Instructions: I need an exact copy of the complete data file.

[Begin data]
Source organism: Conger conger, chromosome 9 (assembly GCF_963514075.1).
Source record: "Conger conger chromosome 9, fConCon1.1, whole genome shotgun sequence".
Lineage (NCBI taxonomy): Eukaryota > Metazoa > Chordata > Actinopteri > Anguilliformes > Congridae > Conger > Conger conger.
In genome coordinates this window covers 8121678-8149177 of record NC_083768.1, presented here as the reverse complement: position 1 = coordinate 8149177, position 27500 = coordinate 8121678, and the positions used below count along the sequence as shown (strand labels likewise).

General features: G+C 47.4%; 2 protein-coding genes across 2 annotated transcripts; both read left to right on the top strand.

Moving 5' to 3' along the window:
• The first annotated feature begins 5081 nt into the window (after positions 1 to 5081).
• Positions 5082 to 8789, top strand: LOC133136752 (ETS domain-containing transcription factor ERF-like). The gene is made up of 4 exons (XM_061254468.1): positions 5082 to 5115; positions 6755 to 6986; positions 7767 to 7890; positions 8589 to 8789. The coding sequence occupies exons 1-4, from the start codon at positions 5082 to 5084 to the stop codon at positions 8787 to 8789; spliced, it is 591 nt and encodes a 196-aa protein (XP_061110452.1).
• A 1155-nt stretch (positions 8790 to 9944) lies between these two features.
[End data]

Source organism: Conger conger, chromosome 9 (assembly GCF_963514075.1).
Source record: "Conger conger chromosome 9, fConCon1.1, whole genome shotgun sequence".
Lineage (NCBI taxonomy): Eukaryota > Metazoa > Chordata > Actinopteri > Anguilliformes > Congridae > Conger > Conger conger.
In genome coordinates this window covers 8121678-8149177 of record NC_083768.1, presented here as the reverse complement: position 1 = coordinate 8149177, position 27500 = coordinate 8121678, and the positions used below count along the sequence as shown (strand labels likewise).

General features: G+C 47.4%; 2 protein-coding genes across 2 annotated transcripts; both read left to right on the top strand.

Moving 5' to 3' along the window:
• The first annotated feature begins 5081 nt into the window (after positions 1 to 5081).
• Positions 5082 to 8789, top strand: LOC133136752 (ETS domain-containing transcription factor ERF-like). The gene is made up of 4 exons (XM_061254468.1): positions 5082 to 5115; positions 6755 to 6986; positions 7767 to 7890; positions 8589 to 8789. The coding sequence occupies exons 1-4, from the start codon at positions 5082 to 5084 to the stop codon at positions 8787 to 8789; spliced, it is 591 nt and encodes a 196-aa protein (XP_061110452.1).
• A 1155-nt stretch (positions 8790 to 9944) lies between these two features.